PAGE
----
While these amendments may seem picayune, the practitioner would be well advised to be sure the new language is included in future settlement agreements, otherwise he or she risks the section 1542 waiver being ineffective.
The New Year also saw a change in the rules governing mediations. Effective January 1, 2019, all parties to California based mediations will be required to sign a written disclosure form confirming that the client understands and agrees to mediation confidentiality. The new rule, which is embodied in California Evidence Code section 1129, requires the attorney to obtain a printed acknowledgment, signed by that client, stating that he or she has read and understands the confidentiality restrictions governing mediation. There are many samples of such forms, such as the one found here. While some have criticized the new rule as fixing a non-existent problem, practitioners should ensure compliance as a matter of routine practice to avoid any issues on the day of the mediation.
Our attorneys are actively involved in the legal community, lecturing frequently on all aspects of civil litigation. Partners Ryan Erickson and Evan Burbidge recently gave presentations on “Mastering Oral Argument” and “How to Prepare for Trial” as returning faculty members at the California Superior Court Boot Camp hosted by Pincus Professional Education. Their dynamic sessions were joined by fellow-panelists Hon. Richard Ulmer (Superior Court of California, San Francisco) and Hon. James Kleinberg (Ret.) (Superior Court of California, Santa Clara County).
Becca Furman recently moderated a Bar Association of San Francisco panel on “Computer Crime Law and Civil Litigation.” This well-attended CLE included an in-depth discussion of the Computer Fraud and Abuse Act, along with its California corollary, Computer Data Access and Fraud Act, Cal. Pen. Code, § 502. The panel included speakers with experience bringing and defending these claims, as well as a lawyer from the Electronic Frontier Foundation.
Becca, along with other in-house and outside counsel, is also speaking at Hastings on March 28 to law students about her experience as a lawyer in San Francisco. If you or any lawyers or law students would like to attend, please let Becca know and sign up in the above link.
When a case settles, most settlement agreements include a confidentiality provision for key terms. Attorneys often believe they are bound by such terms either when they approve the settlement as to form or even when the agreement has broad language regarding its application to the client’s attorneys.
However, a recent ruling by the California Court of Appeal threw that assumption into doubt. In Monster Energy Company v. Schechter, the parents of a 14-year old girl sued Monster Energy after she consumed two Monster brand energy drinks, went into cardiac arrest and died. Thereafter, the parents’ attorney negotiated a settlement agreement which included a confidentiality provision purporting to bind him and his firm. The attorney subsequently gave an interview in which he said the case had settled for “substantial dollars for the family.” Monster Energy then sued the attorney and his firm alleging that they had breached the settlement agreement’s confidentiality provision.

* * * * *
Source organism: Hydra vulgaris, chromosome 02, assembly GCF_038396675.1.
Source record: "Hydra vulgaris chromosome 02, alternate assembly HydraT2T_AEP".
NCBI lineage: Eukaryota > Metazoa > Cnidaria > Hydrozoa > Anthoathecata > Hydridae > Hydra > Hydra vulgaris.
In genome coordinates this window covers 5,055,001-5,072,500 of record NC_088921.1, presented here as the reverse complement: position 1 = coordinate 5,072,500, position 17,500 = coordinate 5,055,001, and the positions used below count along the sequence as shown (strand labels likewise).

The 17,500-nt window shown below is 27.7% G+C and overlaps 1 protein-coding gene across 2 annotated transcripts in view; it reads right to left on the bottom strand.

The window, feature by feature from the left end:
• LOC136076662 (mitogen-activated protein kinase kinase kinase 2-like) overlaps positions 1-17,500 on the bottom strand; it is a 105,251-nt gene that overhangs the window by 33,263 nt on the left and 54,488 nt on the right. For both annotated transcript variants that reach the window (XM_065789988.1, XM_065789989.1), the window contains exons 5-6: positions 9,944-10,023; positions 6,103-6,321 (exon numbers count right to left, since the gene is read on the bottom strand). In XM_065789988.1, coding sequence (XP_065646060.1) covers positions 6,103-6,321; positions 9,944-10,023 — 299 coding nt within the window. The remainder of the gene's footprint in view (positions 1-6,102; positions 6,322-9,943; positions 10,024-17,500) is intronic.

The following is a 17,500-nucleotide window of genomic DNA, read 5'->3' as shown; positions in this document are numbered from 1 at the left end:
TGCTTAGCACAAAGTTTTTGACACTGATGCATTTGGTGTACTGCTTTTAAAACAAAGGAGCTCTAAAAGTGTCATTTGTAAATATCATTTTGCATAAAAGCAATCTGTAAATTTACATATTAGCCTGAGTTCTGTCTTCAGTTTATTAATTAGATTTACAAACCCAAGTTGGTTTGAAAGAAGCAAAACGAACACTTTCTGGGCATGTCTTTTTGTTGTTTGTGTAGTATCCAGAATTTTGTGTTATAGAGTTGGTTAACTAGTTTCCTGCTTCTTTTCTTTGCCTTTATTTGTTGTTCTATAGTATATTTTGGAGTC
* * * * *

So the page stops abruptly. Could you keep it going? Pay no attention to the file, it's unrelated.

The attorney and his firm then filed a special motion to strike under section 425.16 of the California Code of Civil Procedure (an anti-SLAPP motion) arguing that Monster Energy could not show a probability of prevailing on its breach of contract claim because the attorney and his firm were not parties to the settlement agreement. The trial court denied the motion and an appeal followed.
The Court of Appeal held that “when a settlement agreement provides that the ‘[p]laintiffs and their counsel agree’ to keep the terms of the agreement confidential, and when the plaintiffs’ counsel signs the agreement under the words, ‘Approved as to form and content,” the plaintiffs’ counsel could not be liable to the defendant for breach of the confidentiality provision. The Court noted: “The only reasonable construction of this wording is that they were signing solely in the capacity of attorneys who had reviewed the settlement agreement and had given their clients their professional approval to sign it. In our experience, this is the wording that the legal community customarily uses for this purpose.”